That Bad Man Stagolee -1895

The story of Stagolee has been sung by troubadours for more than a hundred years. Each singer seems to know a different version and tell a different story of its origin. Under a variety of names - Stagolee, Staggerlee, Stack O' Lee, Stack O' Dollars - this outlaw has become an American legend and an archetype of African-American folklore. But his story is true. When Stack Lee Shelton shot Billy Lyons, in a fight over a Stetson hat, in Bill Curtis's Saloon, on Christmas night 1895, the legend was born.

Frankie Baker - "He Done Her Wrong" -1899

“Frankie and Johnny were lovers,” true enough, but his name was Allen, not Johnny. “He was her man, but he done her wrong.” More accurately, Frankie Baker was Allen Britt’s woman, but yes, he done her wrong. He was her pimp and he abused her. Frankie caught Allen cheating with Alice Pryar and on October 16, 1899 she shot him – not in a public saloon, but in the bedroom of her St. Louis apartment. They quarreled about Alice Pryar and when he attacked her with a knife, she pulled a pistol from under her pillow. By that evening a local songwriter had composed a ballad that would immortalize the story of Frankie and Al Britt, and provide the framework for a century of misinformation.

Saturday, February 20, 2016

The Kiss of Death.

Little Murders

Frank Sharon, a young barber in Fall River, Massachusetts had some difficulty with his wife in December 1881, which resulted in his arrest. After his release, he went home and entered the room where his wife, and mother of his three children, lay sleeping. He leaned over and kissed her three times, then drew a pistol and shot her in the side of her neck. She died almost instantly.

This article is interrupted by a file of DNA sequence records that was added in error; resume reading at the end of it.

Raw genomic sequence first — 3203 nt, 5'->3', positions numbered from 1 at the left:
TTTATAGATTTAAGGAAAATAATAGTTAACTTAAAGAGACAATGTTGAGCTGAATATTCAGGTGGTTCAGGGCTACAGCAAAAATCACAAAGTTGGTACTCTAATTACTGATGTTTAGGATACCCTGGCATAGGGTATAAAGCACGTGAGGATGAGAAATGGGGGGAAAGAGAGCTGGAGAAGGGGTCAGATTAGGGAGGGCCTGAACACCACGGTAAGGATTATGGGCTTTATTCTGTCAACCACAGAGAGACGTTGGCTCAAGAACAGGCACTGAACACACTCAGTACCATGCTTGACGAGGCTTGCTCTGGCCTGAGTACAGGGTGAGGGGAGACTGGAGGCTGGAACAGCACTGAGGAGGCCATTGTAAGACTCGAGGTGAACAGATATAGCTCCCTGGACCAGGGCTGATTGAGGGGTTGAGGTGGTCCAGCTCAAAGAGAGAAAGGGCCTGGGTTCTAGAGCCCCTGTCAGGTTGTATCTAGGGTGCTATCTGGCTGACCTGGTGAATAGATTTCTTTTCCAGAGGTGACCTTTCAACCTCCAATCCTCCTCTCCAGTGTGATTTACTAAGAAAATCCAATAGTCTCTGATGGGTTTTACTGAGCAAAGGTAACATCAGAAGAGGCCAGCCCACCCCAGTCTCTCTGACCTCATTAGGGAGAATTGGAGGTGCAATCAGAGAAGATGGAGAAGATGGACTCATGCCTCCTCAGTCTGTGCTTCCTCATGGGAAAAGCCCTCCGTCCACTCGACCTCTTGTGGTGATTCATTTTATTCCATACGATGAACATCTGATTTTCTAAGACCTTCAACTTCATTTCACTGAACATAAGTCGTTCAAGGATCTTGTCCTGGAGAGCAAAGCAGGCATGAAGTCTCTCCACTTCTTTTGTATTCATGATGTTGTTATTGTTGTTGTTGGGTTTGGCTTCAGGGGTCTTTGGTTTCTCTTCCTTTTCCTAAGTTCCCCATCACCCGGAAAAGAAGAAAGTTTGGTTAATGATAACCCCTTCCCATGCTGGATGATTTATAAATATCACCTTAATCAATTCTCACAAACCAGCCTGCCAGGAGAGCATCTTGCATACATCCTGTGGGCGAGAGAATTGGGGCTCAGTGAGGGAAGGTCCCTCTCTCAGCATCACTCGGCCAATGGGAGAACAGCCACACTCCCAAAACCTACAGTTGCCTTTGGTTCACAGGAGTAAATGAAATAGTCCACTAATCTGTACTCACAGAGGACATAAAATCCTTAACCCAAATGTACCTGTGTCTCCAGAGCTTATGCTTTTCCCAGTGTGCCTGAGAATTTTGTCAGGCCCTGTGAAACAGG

Sharon went straight downtown and turned himself in to the police. He said something crossed his mind and told him to kill his wife. At his arraignment in January, Sharon pled not guilty to the charge of murder. He was probably planning to plead insanity, but it does not appear that the case ever went to trial.

"Brutal Case of Wife Murder." Philadelphia Inquirer 8 Dec 1881.

"Kiss of Death." National Police Gazette 24 Dec 1881.

"Local Intelligence." Springfield Republican 23 Jan 1882.

Saturday, February 13, 2016

Little Conestoga Creek.

The discovery of the murdered body of Mrs. Mary Dellinger led to the very public airing of her family’s dirty laundry. Calvin Dellinger was a philanderer, an abusive husband, and a sadistic father, but was he a killer as well?

Saturday, February 6, 2016

A Mystery in Pittsburgh.

Little Murders

Police Lieutenant Snyder, walking down Frankstown Avenue in Pittsburgh’s East End, around one a.m. on January 8, 1889, heard a gunshot from the house of Albert Davis, a well-known African American restaurant owner. The Lieutenant forced his way inside and found Davis lying dead at the bottom of a staircase. A revolver lay on a table next to several empty beer bottles. Standing near the body in their nightclothes were Carrie Palmer and Mollie White, both African American. Mollie White, a girl no older than 14, said she had been awakened by the shot and saw Davis fall down the stairs, but knew nothing of the circumstances leading up to his death. Carrie Palmer refused to give any information.